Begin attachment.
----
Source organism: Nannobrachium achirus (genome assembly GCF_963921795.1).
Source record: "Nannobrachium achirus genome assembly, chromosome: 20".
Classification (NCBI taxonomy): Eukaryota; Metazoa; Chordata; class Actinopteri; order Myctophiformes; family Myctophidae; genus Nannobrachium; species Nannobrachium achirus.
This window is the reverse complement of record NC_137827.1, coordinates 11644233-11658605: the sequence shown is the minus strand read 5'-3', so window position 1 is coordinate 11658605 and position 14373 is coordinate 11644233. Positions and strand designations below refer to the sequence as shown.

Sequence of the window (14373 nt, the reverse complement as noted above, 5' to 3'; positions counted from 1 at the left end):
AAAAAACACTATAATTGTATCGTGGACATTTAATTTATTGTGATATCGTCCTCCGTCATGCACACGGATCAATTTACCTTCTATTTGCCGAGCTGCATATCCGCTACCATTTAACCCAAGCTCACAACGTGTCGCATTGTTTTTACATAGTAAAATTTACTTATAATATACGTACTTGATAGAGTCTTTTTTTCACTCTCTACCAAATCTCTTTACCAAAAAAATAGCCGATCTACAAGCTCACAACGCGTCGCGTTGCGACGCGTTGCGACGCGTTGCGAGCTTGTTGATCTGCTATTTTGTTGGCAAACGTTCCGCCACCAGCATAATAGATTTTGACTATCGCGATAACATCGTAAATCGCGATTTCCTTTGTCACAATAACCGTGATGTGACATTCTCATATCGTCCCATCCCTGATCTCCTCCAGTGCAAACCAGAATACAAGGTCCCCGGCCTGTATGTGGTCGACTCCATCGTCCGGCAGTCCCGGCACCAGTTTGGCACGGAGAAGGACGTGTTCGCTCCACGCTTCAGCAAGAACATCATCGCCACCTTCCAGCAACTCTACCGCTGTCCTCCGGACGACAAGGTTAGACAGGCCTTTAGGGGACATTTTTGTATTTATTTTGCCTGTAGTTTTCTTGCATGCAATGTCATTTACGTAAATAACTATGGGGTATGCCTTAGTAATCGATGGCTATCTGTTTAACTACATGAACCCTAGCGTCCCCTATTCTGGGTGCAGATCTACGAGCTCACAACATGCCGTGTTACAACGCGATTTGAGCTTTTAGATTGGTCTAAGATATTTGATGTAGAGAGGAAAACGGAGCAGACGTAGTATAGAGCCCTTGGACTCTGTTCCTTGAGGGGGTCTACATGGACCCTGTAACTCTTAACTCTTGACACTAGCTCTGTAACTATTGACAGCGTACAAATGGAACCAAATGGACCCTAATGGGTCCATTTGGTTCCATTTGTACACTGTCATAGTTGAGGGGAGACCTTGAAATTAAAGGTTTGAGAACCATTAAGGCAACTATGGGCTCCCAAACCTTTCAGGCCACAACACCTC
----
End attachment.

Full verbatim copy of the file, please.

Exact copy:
Source organism: Nannobrachium achirus (genome assembly GCF_963921795.1).
Source record: "Nannobrachium achirus genome assembly, chromosome: 20".
Classification (NCBI taxonomy): Eukaryota; Metazoa; Chordata; class Actinopteri; order Myctophiformes; family Myctophidae; genus Nannobrachium; species Nannobrachium achirus.
This window is the reverse complement of record NC_137827.1, coordinates 11644233-11658605: the sequence shown is the minus strand read 5'-3', so window position 1 is coordinate 11658605 and position 14373 is coordinate 11644233. Positions and strand designations below refer to the sequence as shown.

Sequence of the window (14373 nt, the reverse complement as noted above, 5' to 3'; positions counted from 1 at the left end):
AAAAAACACTATAATTGTATCGTGGACATTTAATTTATTGTGATATCGTCCTCCGTCATGCACACGGATCAATTTACCTTCTATTTGCCGAGCTGCATATCCGCTACCATTTAACCCAAGCTCACAACGTGTCGCATTGTTTTTACATAGTAAAATTTACTTATAATATACGTACTTGATAGAGTCTTTTTTTCACTCTCTACCAAATCTCTTTACCAAAAAAATAGCCGATCTACAAGCTCACAACGCGTCGCGTTGCGACGCGTTGCGACGCGTTGCGAGCTTGTTGATCTGCTATTTTGTTGGCAAACGTTCCGCCACCAGCATAATAGATTTTGACTATCGCGATAACATCGTAAATCGCGATTTCCTTTGTCACAATAACCGTGATGTGACATTCTCATATCGTCCCATCCCTGATCTCCTCCAGTGCAAACCAGAATACAAGGTCCCCGGCCTGTATGTGGTCGACTCCATCGTCCGGCAGTCCCGGCACCAGTTTGGCACGGAGAAGGACGTGTTCGCTCCACGCTTCAGCAAGAACATCATCGCCACCTTCCAGCAACTCTACCGCTGTCCTCCGGACGACAAGGTTAGACAGGCCTTTAGGGGACATTTTTGTATTTATTTTGCCTGTAGTTTTCTTGCATGCAATGTCATTTACGTAAATAACTATGGGGTATGCCTTAGTAATCGATGGCTATCTGTTTAACTACATGAACCCTAGCGTCCCCTATTCTGGGTGCAGATCTACGAGCTCACAACATGCCGTGTTACAACGCGATTTGAGCTTTTAGATTGGTCTAAGATATTTGATGTAGAGAGGAAAACGGAGCAGACGTAGTATAGAGCCCTTGGACTCTGTTCCTTGAGGGGGTCTACATGGACCCTGTAACTCTTAACTCTTGACACTAGCTCTGTAACTATTGACAGCGTACAAATGGAACCAAATGGACCCTAATGGGTCCATTTGGTTCCATTTGTACACTGTCATAGTTGAGGGGAGACCTTGAAATTAAAGGTTTGAGAACCATTAAGGCAACTATGGGCTCCCAAACCTTTCAGGCCACAACACCTC